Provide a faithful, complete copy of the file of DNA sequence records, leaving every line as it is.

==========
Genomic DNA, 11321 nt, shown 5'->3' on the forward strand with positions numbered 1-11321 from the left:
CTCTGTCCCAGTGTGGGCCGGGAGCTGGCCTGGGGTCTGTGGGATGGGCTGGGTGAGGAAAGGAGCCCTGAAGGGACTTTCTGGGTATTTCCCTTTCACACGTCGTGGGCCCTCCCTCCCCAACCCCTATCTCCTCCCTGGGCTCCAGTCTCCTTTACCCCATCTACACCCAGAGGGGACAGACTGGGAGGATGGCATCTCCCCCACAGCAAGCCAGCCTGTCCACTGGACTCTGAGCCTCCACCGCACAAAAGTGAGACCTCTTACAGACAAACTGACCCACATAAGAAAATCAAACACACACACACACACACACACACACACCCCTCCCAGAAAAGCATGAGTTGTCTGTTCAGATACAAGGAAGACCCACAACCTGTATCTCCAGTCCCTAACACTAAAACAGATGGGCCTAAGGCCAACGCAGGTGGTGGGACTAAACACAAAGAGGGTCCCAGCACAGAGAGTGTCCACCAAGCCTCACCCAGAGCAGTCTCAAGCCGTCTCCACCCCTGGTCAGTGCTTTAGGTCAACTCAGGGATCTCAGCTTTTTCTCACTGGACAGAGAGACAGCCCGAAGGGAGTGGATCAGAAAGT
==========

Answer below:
Genomic DNA, 11321 nt, shown 5'->3' on the forward strand with positions numbered 1-11321 from the left:
CTCTGTCCCAGTGTGGGCCGGGAGCTGGCCTGGGGTCTGTGGGATGGGCTGGGTGAGGAAAGGAGCCCTGAAGGGACTTTCTGGGTATTTCCCTTTCACACGTCGTGGGCCCTCCCTCCCCAACCCCTATCTCCTCCCTGGGCTCCAGTCTCCTTTACCCCATCTACACCCAGAGGGGACAGACTGGGAGGATGGCATCTCCCCCACAGCAAGCCAGCCTGTCCACTGGACTCTGAGCCTCCACCGCACAAAAGTGAGACCTCTTACAGACAAACTGACCCACATAAGAAAATCAAACACACACACACACACACACACACACACCCCTCCCAGAAAAGCATGAGTTGTCTGTTCAGATACAAGGAAGACCCACAACCTGTATCTCCAGTCCCTAACACTAAAACAGATGGGCCTAAGGCCAACGCAGGTGGTGGGACTAAACACAAAGAGGGTCCCAGCACAGAGAGTGTCCACCAAGCCTCACCCAGAGCAGTCTCAAGCCGTCTCCACCCCTGGTCAGTGCTTTAGGTCAACTCAGGGATCTCAGCTTTTTCTCACTGGACAGAGAGACAGCCCGAAGGGAGTGGATCAGAAAGT